repeated all across the country with what consequences we were to discover a decade or so later, so there were a lot of middle-class professionals of Jim's and Bill's generation, the C students and fraternity boys, who were aware that their contemporaries who were A students and intellectuals had all become anti-business at best, where they were not communists or radicals of some kind. Like Jim and Bill, perhaps, many of them seem to have accepted in some sort of vague way that the brainiacs must be more or less right about “social significance,” but that didn't mean that they needed or wanted to be bothered with it at breakfast — or any other time. They were busy pursuing happiness in the traditional American way by making money.

And by spending it. For Mr Blandings also marks a transition in the history of the American idea of the Pursuit of Happiness from production to consumption. Instead of getting rich the happiness people were pursuing was a matter of being rich, at least relatively speaking. The Treasure of the Sierra Madre looked backward to a time when the pursuit of happiness was a quest for treasure at the risk of life and limb, a deadly serious business even for ordinary folks like Jimmy MacDonald in Christmas in July, who's got to make more money if he wants to get married. Mr Blandings Builds His Dream House looks ahead to the world we are still living in, where wealth, by most of the world's standards anyway, almost seems like an entitlement to the American middle classes. What makes Mr Blandings decide that the family has got to move is the abundance he has already come to take for granted. They just have too much stuff to fit it all in their New York apartment. With problems like that, who has time for social significance?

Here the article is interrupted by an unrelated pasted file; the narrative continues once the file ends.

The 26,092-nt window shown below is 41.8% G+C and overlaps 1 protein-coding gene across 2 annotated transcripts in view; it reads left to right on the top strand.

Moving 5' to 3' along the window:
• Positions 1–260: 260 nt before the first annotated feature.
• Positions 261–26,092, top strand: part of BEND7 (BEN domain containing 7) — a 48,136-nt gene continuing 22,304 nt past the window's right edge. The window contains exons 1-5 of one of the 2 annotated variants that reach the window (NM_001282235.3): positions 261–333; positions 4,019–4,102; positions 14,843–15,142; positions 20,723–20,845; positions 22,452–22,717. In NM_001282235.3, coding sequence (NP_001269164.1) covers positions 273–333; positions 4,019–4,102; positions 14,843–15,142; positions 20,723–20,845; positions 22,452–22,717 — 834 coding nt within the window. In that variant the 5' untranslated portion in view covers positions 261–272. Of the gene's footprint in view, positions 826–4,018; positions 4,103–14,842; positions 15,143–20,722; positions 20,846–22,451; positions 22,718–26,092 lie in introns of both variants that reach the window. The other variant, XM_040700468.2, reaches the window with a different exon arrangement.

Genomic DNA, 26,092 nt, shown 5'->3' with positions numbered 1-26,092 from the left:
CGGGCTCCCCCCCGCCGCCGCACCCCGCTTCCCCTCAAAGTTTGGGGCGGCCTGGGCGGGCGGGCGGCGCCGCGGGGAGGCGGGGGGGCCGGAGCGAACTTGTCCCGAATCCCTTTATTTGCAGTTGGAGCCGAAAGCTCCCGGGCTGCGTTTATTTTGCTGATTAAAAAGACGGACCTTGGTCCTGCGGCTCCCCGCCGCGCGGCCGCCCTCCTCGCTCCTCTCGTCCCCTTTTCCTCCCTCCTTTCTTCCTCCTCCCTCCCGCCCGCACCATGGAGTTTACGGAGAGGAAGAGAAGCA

Heck, Jim Blandings hasn't even got time for his parasitic profession. He no more takes the advertising business seriously than does Preston Sturges's Christmas in July, which also admits, by implication, that it is all a matter of bamboozling the public. Mr Blandings never seems to have any work to do, apart from thinking up a catchy slogan for Wham, and he has six months to do that in from the time when he finds out that the account has devolved on him. For this, the agency pays him $15,000 a year, or the equivalent of between $250,000 and $350,000 today, depending on the equivalency measure you choose. And when he finally does stumble on a slogan, it isn't even his but that of Gussie, the maid, played as a now cringe-inducing stereotype by Louise Beavers. Rather like the gold-seekers in Treasure of the Sierra Madre, the advertising business seems rather buccaneering. Finders keepers and tough luck Gussie, who makes a final appearance in an exaggerated chef's toque and presenting an enormous platter full of Wham above the slogan: “If you ain't eatin' Wham, you ain't eatin' ham” — a patent falsehood to rank with “If you can't sleep at night, it isn't the coffee, it's the bunk.”

Yet neither question — that of the slogan's rightful owner or its truthfulness — ever arises in the movie. Its concern isn't with how Jim gets his money but with how he's going to spend it. Though his income is enough to provide a servant and a private education for his children, they all have to share a bathroom, and that really is beginning to seem like a hardship, even to people less well off than Jim, by 1948. The joke about how, in the new house, they'll just have to “rough it” with three bathrooms shows a certain awareness on the film-makers' part that what is going on is what at the time they were already beginning to describe as the “revolution of rising expectations.” They're still close enough in time to Depression and war to find this rather funny, a joke at their own expense as you might say, and that's what I think we are seeing in a lot of the humor of Mr Blandings Builds His Dream House.